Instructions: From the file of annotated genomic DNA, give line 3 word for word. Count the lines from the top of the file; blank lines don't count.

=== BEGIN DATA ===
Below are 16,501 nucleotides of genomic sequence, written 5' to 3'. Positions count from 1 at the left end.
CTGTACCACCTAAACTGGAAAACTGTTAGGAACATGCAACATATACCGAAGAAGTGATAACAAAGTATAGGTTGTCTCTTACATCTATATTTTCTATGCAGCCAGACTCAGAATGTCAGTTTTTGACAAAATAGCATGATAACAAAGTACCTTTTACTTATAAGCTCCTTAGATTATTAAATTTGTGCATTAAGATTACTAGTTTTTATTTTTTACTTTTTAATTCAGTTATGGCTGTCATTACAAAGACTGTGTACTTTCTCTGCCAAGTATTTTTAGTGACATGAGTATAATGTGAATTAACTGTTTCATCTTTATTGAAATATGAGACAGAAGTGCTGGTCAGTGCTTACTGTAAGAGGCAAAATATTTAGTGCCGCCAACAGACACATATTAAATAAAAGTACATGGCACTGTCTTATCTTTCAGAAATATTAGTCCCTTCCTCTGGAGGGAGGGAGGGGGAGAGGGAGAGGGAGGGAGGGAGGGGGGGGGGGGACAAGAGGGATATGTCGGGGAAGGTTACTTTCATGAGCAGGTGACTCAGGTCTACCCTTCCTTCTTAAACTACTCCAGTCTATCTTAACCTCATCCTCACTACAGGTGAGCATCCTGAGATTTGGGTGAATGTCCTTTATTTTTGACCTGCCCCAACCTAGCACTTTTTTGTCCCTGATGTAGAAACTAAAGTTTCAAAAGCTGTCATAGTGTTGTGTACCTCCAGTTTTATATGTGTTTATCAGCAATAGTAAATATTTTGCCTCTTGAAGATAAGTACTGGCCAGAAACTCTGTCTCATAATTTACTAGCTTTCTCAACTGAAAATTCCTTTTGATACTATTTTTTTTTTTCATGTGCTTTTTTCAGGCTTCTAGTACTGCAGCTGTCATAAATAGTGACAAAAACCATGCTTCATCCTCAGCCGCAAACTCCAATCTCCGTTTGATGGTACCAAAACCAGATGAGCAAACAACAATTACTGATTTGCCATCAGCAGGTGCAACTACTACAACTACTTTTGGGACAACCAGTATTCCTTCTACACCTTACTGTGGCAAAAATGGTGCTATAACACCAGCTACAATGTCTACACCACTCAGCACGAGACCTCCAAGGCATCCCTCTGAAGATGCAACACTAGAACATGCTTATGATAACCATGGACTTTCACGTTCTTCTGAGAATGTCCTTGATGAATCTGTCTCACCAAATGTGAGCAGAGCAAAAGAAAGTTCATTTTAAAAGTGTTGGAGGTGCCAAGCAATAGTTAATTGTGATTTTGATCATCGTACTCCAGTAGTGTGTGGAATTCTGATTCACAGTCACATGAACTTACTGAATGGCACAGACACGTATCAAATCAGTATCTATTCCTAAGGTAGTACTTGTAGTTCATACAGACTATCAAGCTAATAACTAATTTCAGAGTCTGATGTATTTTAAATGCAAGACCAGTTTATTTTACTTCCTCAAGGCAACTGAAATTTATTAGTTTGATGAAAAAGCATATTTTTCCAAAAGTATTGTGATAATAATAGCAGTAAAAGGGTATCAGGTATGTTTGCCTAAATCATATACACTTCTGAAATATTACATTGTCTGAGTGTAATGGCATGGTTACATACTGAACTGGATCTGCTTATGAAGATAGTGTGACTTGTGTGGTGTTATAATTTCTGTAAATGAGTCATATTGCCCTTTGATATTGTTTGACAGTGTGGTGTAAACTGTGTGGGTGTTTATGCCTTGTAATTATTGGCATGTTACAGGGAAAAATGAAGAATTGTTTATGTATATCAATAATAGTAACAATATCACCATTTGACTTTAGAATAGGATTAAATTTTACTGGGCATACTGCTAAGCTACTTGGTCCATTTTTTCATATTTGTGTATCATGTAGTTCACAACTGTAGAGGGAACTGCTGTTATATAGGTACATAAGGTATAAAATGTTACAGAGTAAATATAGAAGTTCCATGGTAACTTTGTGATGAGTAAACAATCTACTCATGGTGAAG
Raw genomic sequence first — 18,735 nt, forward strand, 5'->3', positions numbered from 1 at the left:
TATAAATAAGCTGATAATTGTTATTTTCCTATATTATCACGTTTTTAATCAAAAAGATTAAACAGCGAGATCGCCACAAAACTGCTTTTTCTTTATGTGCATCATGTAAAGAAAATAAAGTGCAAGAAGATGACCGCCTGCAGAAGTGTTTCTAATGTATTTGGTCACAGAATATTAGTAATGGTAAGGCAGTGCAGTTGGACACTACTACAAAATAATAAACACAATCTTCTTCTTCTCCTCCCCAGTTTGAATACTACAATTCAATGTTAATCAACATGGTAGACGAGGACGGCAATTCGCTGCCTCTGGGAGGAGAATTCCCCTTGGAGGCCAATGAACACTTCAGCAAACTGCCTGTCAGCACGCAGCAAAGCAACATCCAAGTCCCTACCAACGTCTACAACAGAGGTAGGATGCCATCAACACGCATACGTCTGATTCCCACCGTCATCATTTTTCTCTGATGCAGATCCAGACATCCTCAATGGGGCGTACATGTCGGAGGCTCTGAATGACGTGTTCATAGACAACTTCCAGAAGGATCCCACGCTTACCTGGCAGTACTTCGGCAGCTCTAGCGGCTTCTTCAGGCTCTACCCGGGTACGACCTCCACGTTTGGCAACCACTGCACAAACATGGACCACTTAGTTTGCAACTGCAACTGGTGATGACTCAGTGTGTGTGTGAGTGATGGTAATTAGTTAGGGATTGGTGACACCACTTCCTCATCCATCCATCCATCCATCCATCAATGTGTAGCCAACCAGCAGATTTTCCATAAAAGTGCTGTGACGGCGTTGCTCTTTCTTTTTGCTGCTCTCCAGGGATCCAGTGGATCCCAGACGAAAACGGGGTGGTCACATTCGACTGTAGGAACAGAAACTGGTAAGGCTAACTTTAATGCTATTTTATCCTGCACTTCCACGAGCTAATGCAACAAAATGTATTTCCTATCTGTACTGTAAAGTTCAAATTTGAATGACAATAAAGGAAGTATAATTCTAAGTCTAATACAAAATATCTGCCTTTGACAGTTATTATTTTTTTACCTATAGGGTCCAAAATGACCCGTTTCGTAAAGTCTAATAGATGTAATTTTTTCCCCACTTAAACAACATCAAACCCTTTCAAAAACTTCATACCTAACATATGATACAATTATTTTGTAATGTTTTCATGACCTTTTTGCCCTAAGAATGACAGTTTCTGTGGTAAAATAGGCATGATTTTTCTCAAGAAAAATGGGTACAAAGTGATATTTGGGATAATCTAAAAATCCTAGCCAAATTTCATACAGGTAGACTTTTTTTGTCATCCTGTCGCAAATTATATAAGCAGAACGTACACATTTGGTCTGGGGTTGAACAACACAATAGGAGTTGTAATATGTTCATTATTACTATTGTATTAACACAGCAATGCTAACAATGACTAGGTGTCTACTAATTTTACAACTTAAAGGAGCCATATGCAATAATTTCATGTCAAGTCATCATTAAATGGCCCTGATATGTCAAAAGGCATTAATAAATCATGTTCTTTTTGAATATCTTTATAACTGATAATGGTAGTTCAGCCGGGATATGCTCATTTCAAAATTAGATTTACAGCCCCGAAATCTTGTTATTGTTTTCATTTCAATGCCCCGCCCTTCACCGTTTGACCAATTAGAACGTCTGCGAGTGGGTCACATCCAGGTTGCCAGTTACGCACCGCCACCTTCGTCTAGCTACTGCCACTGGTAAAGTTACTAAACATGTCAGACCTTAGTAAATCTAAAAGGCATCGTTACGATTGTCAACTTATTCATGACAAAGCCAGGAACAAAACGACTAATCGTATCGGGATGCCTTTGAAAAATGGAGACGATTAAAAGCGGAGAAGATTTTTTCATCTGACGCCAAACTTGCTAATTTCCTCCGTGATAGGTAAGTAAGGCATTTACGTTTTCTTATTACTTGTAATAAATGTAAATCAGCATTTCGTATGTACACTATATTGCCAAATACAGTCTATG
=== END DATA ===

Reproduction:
Raw genomic sequence first — 18,735 nt, forward strand, 5'->3', positions numbered from 1 at the left: